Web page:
BOSTON (CBS) - Before you accuse us of “hyping” up this storm potential on Friday, let me ask you this – would you rather not know what might happen?
There will be no hype here, just the plain old facts as we see them right now, about 72 hours ahead of any sort of storm on Friday.
First the basic meteorology. A large area of cold, Canadian high pressure is going to crest over New England on Thursday, supplying a significant amount of cold air, one obvious ingredient needed for a significant snowstorm.
While that is happening, two storm systems will be racing eastward across the country, one in the upper Midwest and another, more juicy storm, in the Deep South.
Originally, most weather models were keeping these two systems separate as they hit the Atlantic, not causing much of a weather story.
Now, there is mounting agreement between weather models that these two storms will come together and “phase” somewhere off the New Jersey coastline on Friday morning.
The rest of this blog will be written on the assumption that this phasing actually occurs, which is the most likely scenario at this point.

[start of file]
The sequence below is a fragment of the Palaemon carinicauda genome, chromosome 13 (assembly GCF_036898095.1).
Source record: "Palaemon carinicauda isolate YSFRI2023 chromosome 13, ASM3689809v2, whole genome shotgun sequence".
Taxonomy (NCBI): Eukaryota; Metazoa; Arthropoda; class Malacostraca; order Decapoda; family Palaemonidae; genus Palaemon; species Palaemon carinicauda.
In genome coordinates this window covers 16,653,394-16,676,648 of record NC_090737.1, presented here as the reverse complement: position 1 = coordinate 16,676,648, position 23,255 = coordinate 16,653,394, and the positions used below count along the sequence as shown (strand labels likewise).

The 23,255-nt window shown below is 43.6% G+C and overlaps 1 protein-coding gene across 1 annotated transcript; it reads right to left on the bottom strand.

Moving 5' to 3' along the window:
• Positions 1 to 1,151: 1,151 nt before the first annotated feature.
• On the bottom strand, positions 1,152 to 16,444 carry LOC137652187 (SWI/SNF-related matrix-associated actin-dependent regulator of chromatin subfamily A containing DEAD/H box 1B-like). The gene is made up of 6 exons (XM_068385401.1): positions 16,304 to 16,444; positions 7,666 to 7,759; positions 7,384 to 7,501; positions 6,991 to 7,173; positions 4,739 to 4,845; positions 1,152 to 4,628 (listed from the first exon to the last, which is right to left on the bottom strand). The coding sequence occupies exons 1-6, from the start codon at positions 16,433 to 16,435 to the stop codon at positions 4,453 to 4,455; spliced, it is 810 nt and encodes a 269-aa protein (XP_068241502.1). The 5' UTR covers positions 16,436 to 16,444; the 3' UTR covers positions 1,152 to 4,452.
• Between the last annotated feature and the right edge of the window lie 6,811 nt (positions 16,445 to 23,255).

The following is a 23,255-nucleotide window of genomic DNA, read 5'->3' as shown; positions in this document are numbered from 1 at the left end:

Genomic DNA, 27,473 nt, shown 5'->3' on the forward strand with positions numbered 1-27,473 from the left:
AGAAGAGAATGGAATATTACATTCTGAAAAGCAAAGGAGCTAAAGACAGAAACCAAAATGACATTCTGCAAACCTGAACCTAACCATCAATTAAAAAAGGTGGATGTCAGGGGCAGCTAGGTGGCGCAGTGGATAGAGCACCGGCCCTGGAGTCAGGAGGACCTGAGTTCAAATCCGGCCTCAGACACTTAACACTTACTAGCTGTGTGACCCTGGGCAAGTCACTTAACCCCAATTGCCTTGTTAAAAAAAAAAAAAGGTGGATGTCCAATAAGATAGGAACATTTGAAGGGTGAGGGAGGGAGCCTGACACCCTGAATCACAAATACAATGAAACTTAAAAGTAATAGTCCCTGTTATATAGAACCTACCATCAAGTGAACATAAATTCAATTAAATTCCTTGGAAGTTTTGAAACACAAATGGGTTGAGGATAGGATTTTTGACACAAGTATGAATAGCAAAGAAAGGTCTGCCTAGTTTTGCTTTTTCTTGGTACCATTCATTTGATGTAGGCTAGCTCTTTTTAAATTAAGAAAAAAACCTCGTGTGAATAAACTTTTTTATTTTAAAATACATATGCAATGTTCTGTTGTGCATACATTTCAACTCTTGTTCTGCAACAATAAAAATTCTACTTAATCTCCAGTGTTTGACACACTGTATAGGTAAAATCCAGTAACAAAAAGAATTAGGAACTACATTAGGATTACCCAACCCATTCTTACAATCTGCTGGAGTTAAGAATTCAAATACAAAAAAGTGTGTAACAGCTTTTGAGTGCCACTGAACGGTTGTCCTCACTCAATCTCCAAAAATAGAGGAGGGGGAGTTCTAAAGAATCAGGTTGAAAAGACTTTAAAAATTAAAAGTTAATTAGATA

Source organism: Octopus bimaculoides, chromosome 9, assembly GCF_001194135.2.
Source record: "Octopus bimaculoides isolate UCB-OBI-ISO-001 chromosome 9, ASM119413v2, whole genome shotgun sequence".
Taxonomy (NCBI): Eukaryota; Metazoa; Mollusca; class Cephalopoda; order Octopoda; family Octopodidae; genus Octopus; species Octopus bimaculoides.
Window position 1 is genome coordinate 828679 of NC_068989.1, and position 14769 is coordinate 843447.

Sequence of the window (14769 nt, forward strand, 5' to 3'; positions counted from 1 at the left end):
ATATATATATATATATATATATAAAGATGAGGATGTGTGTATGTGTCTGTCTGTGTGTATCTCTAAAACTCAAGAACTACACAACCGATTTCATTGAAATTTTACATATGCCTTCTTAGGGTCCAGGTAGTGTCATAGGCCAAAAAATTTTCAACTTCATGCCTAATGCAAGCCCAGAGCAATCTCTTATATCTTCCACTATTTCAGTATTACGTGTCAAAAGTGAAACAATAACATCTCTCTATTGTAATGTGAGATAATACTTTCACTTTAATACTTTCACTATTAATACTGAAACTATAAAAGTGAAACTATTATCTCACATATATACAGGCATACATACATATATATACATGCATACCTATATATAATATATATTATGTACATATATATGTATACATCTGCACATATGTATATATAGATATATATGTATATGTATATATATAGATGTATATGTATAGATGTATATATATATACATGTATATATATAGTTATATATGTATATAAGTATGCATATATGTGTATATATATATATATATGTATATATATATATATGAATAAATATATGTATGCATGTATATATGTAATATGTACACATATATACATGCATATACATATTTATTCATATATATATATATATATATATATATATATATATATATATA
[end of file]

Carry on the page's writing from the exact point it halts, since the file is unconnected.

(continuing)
Snow would begin during Friday morning, mainly light, not expecting a great deal of accumulation at the start given that it is during the day and relatively light.
The intensity of the snow would ramp up during the afternoon along with the east winds, especially along the coast, where gusts could reach 20-to-40 mph by late afternoon.
The peak of the storm would come Friday evening and night from about 5 p.m. through 1 a.m.
During this time frame snowfall rates could exceed 1 inch per hour in parts of eastern Massachusetts.
A strong east northeast wind, gusting to 50 mph or higher could create blizzard-like conditions near the coastline at times.
Thankfully, the tides are not astronomically very high, but the high tide to watch would be Friday night’s just before 10 p.m.
Driving conditions would be very hazardous during the Friday evening commute and only worsen Friday night.
And of course the million dollar question – how much snow are we talking?
There is the POTENTIAL for well over a foot of snow in eastern Massachusetts from this storm IF everything comes together just right (which again is very possible).
Certainly a large area of at least 6-to-12 inches is possible for almost all of southern New England including the coastline.
This would be the biggest storm not only this year, but last year as well.
It would likely be the biggest storm since February 1-2 of 2011 when Boston received 10.4 inches of snow. It sure has been a while!
Now all of that being said, we still have 72 hours before this storm arrives and the phasing of two storms and two jet streams is a complex process.
No doubt there will be some changes to the forecast in the next 24-to-48 hours.
We would stress the importance of staying tuned at this point to updated forecasts and beginning preparations for a stormy Friday.
You can follow Terry on Twitter at @TerryWBZ.